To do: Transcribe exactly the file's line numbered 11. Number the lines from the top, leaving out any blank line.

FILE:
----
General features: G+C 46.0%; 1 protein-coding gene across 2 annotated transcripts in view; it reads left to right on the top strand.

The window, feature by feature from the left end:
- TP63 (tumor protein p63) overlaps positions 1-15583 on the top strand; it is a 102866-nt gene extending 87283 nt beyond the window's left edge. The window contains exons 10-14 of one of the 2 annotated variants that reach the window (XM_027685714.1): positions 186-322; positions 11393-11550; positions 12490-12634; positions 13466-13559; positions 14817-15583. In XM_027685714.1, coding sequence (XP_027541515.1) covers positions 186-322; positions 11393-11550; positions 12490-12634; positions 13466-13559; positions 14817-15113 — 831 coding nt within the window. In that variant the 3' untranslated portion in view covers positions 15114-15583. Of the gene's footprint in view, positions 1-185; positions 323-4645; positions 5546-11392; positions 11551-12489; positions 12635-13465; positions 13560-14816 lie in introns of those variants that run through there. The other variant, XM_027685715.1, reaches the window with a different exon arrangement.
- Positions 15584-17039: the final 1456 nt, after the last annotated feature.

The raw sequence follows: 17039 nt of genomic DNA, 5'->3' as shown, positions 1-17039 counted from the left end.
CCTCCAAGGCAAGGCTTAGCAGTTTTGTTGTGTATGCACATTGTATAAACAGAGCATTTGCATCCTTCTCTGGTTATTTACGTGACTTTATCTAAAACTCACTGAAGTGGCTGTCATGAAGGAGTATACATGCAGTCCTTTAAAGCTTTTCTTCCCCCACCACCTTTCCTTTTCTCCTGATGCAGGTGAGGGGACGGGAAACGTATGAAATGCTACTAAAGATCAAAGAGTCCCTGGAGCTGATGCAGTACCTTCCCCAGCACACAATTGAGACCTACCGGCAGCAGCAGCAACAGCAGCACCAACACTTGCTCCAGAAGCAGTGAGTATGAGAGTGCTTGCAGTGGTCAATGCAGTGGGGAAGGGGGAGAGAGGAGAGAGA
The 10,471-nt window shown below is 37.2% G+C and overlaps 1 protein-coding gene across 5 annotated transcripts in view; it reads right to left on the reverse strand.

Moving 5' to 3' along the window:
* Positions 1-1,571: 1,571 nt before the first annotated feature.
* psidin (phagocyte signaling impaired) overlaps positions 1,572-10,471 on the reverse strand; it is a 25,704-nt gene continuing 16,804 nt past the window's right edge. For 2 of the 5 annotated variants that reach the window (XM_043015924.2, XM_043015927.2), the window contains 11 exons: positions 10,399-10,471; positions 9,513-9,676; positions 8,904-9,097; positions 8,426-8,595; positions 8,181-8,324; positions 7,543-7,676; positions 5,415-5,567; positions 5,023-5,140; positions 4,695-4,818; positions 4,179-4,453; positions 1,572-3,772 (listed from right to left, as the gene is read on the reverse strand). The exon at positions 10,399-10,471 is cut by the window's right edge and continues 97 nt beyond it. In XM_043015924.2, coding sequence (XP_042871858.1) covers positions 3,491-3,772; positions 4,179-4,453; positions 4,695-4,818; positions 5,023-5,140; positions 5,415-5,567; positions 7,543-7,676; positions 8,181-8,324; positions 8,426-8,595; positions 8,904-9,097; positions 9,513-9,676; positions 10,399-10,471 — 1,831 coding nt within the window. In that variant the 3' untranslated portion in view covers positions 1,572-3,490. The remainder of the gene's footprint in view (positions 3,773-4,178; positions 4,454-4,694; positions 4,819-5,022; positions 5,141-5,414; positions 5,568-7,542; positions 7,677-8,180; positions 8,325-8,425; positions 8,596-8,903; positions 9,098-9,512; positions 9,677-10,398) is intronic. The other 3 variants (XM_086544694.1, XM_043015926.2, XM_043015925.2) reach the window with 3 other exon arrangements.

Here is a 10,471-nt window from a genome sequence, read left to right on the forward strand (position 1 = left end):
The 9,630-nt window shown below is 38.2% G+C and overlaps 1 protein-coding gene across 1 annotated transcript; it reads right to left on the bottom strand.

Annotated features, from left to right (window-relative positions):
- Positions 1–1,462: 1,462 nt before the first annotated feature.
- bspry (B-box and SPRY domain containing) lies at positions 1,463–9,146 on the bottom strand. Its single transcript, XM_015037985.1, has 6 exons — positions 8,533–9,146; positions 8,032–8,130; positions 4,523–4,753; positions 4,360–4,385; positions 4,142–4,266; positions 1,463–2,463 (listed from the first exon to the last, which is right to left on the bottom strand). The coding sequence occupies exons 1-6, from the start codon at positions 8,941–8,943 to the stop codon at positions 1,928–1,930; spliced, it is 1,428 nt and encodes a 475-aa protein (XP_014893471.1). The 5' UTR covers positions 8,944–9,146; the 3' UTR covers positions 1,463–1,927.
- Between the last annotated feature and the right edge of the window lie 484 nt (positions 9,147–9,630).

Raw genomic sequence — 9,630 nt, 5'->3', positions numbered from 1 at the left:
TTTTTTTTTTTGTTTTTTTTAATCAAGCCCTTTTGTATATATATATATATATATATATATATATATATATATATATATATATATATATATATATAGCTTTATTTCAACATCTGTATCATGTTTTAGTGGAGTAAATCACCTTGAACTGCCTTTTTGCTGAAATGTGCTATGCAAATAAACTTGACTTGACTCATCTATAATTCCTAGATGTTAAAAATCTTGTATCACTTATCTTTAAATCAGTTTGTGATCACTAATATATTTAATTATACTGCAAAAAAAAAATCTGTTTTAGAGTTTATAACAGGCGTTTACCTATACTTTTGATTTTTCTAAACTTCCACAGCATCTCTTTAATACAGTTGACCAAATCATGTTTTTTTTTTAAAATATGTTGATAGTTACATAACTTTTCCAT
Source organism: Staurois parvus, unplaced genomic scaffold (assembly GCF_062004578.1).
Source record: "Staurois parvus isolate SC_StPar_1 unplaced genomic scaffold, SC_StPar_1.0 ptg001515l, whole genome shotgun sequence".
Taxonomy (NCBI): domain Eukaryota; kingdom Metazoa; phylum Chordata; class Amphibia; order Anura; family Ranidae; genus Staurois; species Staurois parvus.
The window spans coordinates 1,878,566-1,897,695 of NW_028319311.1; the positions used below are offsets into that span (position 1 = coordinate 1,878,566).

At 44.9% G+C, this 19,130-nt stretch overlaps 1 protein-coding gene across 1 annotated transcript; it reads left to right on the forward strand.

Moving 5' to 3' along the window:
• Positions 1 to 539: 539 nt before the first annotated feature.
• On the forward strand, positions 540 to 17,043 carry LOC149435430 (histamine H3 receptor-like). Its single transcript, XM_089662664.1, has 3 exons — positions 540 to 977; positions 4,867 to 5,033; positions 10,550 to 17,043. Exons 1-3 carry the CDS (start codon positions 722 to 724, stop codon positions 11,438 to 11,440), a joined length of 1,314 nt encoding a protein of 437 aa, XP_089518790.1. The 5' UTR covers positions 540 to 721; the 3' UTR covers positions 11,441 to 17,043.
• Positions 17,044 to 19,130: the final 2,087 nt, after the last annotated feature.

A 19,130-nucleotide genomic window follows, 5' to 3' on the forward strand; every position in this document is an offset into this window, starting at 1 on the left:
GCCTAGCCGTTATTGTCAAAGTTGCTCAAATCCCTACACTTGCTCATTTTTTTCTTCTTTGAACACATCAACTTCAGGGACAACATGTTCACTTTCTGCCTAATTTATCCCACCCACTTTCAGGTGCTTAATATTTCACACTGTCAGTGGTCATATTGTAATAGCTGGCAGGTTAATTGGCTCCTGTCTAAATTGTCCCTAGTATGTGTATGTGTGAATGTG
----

Here is a 10,471-nt window from a genome sequence, read left to right on the forward strand (position 1 = left end):